How do I password protect an Excel spreadsheet?

Link to YouTube video.

There are many reasons you may want to password protect an Excel spreadsheet, but mainly to stop either unauthorised editing, or unauthorised access.  We’ll show you how to password protect for both eventualities (either preventing someone from editing or entirely blocking access to the file).

Firstly, lets assume you have a spreadsheet, and you want to allow others to access it, but make it so they cannot edit the file unless they have the password.  We do this by using the “Protect Sheet” feature.

Follow the image below to Protect a Sheet:

If your workbook has several sheets (tabs), then you will need to repeat this for each sheet you want to protect.

Note:  The “Protect Workbook” button to the right of the “Protect Sheet” button acts in a different manner, and only protects the “structure” of the workbook (i.e. does not allow sheets to be added or deleted) but still allows editing of the sheets, so for most users this will not be the feature they are looking for.

It is possible to make certain cells “unlocked” whilst the rest of the sheet is locked – take a look at our other blog post “How do I lock cells in Excel?”

But what if you want to deny access completely to an Excel file?  Or make a file read-only?  This requires a different technique.

Firstly, click File > Save As… (or press the F12 function key as a shortcut) and then when you are given the “Save As” dialogue box (you may need to click the “more options” link to get this box to appear), there is a very discreet button labelled “Tools” at the bottom:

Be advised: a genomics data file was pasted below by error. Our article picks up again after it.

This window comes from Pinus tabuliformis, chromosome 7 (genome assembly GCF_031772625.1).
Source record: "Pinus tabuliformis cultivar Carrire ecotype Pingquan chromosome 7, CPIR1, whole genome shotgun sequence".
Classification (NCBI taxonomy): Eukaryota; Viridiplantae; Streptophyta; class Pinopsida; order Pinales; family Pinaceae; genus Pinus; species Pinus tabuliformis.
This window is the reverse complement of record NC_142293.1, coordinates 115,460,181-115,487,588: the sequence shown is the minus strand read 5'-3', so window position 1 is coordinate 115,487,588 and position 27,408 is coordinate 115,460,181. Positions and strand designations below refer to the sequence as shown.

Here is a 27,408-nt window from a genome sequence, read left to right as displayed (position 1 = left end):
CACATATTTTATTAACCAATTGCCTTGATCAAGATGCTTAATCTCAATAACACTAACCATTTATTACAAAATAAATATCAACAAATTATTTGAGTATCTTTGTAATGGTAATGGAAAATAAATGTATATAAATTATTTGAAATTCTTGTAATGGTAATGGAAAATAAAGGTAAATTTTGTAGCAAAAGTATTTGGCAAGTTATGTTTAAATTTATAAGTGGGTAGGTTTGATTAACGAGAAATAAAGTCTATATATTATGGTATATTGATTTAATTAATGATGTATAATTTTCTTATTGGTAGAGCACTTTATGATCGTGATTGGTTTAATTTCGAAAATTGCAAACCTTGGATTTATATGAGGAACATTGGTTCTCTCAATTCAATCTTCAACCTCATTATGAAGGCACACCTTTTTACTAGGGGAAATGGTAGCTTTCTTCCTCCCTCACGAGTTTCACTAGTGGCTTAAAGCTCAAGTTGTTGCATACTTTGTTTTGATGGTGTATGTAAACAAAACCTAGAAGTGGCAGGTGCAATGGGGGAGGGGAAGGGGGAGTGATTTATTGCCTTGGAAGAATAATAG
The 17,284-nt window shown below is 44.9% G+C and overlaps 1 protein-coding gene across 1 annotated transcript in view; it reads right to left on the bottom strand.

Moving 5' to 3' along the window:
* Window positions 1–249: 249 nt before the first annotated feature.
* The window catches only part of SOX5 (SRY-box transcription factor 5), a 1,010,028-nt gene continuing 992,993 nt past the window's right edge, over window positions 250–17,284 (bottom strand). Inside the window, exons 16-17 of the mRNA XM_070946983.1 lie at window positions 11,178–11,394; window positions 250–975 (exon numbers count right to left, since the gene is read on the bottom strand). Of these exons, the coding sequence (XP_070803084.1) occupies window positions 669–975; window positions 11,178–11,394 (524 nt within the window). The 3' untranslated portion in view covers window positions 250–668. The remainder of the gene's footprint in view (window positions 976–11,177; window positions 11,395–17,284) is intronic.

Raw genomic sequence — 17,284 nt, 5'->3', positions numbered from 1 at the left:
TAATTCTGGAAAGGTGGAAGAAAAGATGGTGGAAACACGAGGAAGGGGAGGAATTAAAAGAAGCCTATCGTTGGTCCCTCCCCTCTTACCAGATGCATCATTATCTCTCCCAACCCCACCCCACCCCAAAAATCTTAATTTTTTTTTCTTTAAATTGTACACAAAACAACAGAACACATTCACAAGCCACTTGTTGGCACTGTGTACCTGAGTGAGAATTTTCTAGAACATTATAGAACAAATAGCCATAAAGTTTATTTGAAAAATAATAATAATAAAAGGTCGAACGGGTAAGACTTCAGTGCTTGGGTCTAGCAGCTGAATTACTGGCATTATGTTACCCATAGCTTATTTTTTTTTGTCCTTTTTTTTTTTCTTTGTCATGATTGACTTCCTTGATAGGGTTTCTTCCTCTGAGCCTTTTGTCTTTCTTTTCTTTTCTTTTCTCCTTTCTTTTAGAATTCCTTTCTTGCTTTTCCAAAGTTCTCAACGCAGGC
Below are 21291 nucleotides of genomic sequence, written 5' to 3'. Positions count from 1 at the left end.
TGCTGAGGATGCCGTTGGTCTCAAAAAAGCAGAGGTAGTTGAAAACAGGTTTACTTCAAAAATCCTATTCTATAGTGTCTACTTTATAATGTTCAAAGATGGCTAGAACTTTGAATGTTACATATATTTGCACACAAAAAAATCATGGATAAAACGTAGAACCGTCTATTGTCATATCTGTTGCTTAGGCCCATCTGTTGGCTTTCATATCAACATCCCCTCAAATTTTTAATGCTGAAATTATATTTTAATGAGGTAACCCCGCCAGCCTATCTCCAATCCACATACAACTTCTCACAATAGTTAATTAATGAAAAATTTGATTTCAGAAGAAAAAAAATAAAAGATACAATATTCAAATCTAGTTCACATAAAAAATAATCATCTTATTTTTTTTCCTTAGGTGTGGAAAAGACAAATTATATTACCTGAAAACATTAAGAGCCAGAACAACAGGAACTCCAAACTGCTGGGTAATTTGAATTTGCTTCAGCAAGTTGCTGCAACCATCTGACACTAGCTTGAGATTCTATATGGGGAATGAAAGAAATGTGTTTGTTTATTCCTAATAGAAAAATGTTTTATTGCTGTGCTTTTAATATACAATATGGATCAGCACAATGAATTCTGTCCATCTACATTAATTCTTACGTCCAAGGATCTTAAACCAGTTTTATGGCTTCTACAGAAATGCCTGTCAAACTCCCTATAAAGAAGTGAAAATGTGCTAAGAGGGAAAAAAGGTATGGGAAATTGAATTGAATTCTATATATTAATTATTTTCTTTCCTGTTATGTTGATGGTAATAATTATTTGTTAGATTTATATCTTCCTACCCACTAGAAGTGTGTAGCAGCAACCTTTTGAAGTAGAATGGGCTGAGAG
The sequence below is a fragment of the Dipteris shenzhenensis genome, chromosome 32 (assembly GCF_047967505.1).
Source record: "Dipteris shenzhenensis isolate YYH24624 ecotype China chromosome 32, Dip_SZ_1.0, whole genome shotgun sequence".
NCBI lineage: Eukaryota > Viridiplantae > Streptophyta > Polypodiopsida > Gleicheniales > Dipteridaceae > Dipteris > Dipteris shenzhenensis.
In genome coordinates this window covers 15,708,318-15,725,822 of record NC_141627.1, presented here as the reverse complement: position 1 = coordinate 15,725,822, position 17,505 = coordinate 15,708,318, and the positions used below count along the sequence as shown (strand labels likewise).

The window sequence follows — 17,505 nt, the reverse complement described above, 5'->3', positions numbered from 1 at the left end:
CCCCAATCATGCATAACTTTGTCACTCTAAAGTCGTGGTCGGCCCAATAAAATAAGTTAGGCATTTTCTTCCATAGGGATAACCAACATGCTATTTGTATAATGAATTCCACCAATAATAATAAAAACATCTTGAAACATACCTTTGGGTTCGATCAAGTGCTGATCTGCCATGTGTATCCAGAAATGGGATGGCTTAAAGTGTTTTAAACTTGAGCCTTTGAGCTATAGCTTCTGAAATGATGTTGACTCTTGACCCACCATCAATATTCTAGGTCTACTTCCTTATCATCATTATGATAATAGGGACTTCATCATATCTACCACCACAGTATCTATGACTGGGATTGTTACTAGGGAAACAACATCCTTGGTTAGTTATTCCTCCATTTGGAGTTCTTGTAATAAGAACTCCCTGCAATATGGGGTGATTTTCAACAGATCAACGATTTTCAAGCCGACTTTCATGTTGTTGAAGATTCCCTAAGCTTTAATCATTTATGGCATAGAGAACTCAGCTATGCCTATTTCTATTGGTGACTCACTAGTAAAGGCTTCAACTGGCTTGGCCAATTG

After you’ve clicked General Options, you’re given the option to require a password to open a file, or a password to modify, or both at the same time.  If you only use the “Password to modify” option, it means that anyone can open the file, but they cannot make any changes without the password (i.e. it makes the file read-only):

The “Read-only recommended” option gives the user a gentle prompt to open the file as read-only when they open the file, but are given the option to ignore.

I hope this explains the different ways you can password protect an Excel file.  It is worth pointing out at this stage that there are no password recovery facilities in Excel, so make sure you either keep a hidden record of your passwords, or make very sure you can remember them.

If you would like to see password protection in action, then why not also watch our YouTube video on the subject:

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